Will it be Flash or HTML5 to drive us there?
Anyone who has been anywhere near the web in the past decade will know that Adobe’s Flash is one of the great technologies that has helped evolve interactive design and web experiences. Flash is often regarded as being the web standard for dynamic content and rich media online. However, with recent developments and the introduction of HTML5, many people are speculating that the days of Flash are numbered.
Before going any further, we should remember an important key fact. The web is not about a single technology. It is constantly evolving and innovating, and that is what makes the web world so fascinating. As we find new ways to interpret media and content, and integrate interactive experiences into our lives, we are sure to encounter many new vehicles of technology that serve the purpose of enabling that innovation.
The debate between Flash and HTML5 is waging on several different fronts because both technologies have advantages and disadvantages. Let’s take a brief look at the pros and cons of each:
1. Currently the best solution for video and audio embedding
2. The standard in web animation, motion and interactive web tools
3. Offers strong consistency across browsers and platforms
1. Proprietary software which does not offer open source code enhancement by the development community
2. Heavy use of CPU which slows loading and operation
3. Offers minimal search engine optimization, which generally urges a secondary static HTML site
1. Open source technology which fosters innovation and development
2. Minimal use of CPU which allows faster loading on web, extended battery life on mobile devices, etc.
3. Easily adaptable for the mobile era of touch interfaces
1. Not readily supported across browsers and platforms at the moment
2. Does not offer complete video and audio embedding capabilities
3. New technology that does not offer enough development validation
The truth is no one can truly predict which technology is best. As HTML5 continues to be developed and expanded, it is sure to cross further into Flash’s territory. Whether it will replace Flash is another question entirely. There are currently over 2 million websites that utilize Flash, including YouTube. Most audio and video online is still implemented using Flash, as are most online video games and animated advertising campaigns. That being said, several major corporations are making major moves towards open source development and are adopting HTML5 as the future of their products and services. Most notably is “tech-giant” Apple, who released a statement in April 2010 with Steve Jobs’ thoughts on Flash and why it falls short in today’s mobile era. Apple’s iPhone, iPod and iPad products have never supported Flash. Google has also taken steps towards adopting HTML5. They created a test version of YouTube, which replaces Flash functionality with HTML5 and is working out development issues for future possible implementation.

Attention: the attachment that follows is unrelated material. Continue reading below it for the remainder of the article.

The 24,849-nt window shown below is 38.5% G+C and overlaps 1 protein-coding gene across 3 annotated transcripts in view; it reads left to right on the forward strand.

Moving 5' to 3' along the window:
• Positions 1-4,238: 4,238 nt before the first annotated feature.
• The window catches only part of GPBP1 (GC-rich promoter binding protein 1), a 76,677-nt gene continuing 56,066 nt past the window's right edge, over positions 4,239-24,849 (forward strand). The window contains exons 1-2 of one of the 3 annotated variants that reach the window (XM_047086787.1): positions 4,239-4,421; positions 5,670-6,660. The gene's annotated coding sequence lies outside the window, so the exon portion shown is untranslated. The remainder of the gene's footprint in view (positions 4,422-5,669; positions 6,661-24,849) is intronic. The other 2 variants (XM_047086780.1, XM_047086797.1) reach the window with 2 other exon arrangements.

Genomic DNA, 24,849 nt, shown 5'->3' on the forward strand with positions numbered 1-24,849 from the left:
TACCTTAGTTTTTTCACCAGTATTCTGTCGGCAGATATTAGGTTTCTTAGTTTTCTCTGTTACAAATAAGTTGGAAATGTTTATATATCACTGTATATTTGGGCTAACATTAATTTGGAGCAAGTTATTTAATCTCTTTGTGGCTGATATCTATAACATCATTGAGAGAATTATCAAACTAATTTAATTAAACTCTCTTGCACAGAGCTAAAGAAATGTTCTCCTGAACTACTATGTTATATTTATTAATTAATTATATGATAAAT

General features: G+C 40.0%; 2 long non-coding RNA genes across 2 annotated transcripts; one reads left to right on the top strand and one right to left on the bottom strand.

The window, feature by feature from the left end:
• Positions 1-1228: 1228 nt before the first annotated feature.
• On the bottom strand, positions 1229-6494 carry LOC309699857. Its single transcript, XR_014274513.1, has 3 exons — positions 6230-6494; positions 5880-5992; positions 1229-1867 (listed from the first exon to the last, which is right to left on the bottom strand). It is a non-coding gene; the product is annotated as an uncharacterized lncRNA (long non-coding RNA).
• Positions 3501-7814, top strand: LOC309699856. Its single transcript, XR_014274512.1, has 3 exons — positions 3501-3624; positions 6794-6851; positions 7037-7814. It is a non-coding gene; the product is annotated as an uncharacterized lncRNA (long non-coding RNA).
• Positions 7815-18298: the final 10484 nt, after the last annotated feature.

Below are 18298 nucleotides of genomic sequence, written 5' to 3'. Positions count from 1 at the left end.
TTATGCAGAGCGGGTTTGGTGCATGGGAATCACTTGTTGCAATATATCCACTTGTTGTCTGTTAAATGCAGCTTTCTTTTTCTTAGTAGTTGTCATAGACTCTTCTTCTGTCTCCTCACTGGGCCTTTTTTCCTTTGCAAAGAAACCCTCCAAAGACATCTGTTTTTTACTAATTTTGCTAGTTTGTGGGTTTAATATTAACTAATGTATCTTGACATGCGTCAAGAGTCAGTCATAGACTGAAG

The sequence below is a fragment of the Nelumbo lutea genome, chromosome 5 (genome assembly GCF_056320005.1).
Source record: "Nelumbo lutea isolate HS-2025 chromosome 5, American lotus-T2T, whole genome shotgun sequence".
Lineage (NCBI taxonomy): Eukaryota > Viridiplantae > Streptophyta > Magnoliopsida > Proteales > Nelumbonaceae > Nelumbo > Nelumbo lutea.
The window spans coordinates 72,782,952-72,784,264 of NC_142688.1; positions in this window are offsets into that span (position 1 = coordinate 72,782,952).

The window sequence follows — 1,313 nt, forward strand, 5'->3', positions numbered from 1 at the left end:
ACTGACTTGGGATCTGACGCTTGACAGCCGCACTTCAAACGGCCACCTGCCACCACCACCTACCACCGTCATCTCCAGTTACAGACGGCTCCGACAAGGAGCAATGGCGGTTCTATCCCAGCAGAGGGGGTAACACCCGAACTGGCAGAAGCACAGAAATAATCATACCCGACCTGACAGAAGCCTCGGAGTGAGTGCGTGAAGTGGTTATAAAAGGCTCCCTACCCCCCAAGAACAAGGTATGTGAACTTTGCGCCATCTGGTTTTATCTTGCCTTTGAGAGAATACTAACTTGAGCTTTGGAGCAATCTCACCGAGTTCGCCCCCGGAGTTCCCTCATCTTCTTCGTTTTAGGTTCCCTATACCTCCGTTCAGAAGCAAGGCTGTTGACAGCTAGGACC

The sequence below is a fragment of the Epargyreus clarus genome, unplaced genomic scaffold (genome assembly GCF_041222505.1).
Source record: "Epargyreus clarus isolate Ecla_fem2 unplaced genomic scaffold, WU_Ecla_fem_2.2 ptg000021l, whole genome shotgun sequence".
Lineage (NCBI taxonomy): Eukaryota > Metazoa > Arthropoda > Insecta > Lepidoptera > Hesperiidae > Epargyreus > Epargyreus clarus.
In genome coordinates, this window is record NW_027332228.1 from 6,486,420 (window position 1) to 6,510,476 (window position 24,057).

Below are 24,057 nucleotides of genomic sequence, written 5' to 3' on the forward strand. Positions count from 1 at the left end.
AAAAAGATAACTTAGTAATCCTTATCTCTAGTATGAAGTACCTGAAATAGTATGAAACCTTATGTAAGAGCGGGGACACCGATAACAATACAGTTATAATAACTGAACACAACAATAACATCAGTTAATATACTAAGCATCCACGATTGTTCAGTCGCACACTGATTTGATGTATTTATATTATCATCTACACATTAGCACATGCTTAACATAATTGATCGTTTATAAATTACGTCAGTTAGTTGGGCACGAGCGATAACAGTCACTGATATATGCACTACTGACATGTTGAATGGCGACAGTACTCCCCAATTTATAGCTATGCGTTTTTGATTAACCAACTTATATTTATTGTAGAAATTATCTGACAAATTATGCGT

So it seems that the battle between Flash and HTML5 is inevitable, however more likely something that truly comes to fruition in due time. Flash and HTML will most likely continue to co-exist for months or years to come. And as HTML5 continues to develop, who knows what Adobe has in store for the future of Flash and whether the product can address the opposition it faces. As a designer working on high-end creative solutions for our client’s interactive needs, I find that choosing the right technology for a client’s project means defining the end user first and foremost and discerning which would be the best technology to suit the project’s goals. Creating optimum interactive experiences requires innovation, and in that sense, we encourage and participate in pushing technology towards new developments which could create the tools needed to usher in the future of what the web has to offer.
One thing is for certain- the web will continue to evolve and whether there is a clear winner left standing is yet to be determined. Either way, the end result will be the same with the future of interactivity looking very bright.